Gary took Dominique's bag and stashed it in the trunk, then opened the passenger door for her. When he got into the car, he said, "Trin thinks she's running the show right now, but that's going to change." Gary touched Dominique's face. "I know you don't believe me, but it's true."
"Just watch and wait. I know you think I've been hit in the head too many times to think straight. But things are going to be different." He turned his head so that he was staring at Park Avenue South, and his husky voice dipped lower. There was an unfamiliar intensity in it. "I'm going to make them different."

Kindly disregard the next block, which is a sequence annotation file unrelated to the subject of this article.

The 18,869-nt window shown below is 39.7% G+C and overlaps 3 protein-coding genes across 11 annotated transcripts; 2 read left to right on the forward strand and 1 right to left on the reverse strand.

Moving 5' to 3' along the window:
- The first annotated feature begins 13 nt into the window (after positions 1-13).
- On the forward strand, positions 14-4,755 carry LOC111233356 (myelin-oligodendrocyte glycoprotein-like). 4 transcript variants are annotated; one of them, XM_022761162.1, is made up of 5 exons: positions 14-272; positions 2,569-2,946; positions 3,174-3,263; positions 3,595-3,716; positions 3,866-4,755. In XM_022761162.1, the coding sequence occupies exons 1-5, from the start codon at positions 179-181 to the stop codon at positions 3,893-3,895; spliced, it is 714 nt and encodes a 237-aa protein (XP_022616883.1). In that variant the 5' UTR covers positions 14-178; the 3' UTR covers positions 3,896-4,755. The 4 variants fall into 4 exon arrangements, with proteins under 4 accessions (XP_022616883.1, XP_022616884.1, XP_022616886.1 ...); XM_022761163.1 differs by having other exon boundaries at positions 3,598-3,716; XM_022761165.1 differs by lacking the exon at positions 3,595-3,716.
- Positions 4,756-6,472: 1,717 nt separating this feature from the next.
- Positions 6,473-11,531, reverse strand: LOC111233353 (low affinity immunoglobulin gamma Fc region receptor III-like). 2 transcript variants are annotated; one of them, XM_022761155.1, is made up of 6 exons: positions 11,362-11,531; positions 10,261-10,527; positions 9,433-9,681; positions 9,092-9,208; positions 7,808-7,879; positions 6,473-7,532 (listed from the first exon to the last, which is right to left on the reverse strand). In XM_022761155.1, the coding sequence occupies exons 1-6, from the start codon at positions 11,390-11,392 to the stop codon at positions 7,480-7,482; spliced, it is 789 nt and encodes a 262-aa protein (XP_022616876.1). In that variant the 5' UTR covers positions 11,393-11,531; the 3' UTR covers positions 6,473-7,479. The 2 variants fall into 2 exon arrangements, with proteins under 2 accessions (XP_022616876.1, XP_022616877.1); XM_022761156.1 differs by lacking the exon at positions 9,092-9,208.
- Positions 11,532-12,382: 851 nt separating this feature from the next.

"Sure you will." Dominique didn't mean to sound flippant. It wasn't so much that she'd heard the words before. She just didn't care anymore.
Gary inclined his head so that his eyes settled on Dominique again. There was a furtiveness in them, as if he'd forgotten she was in the car for a nanosecond, until her voice reminded him. "You still haven't kissed me, you know."
She gave him a look that was all cool innocence. "I don't suppose you've filed for divorce yet?"
Gary winced. "You need to trust me, babe. Give me time."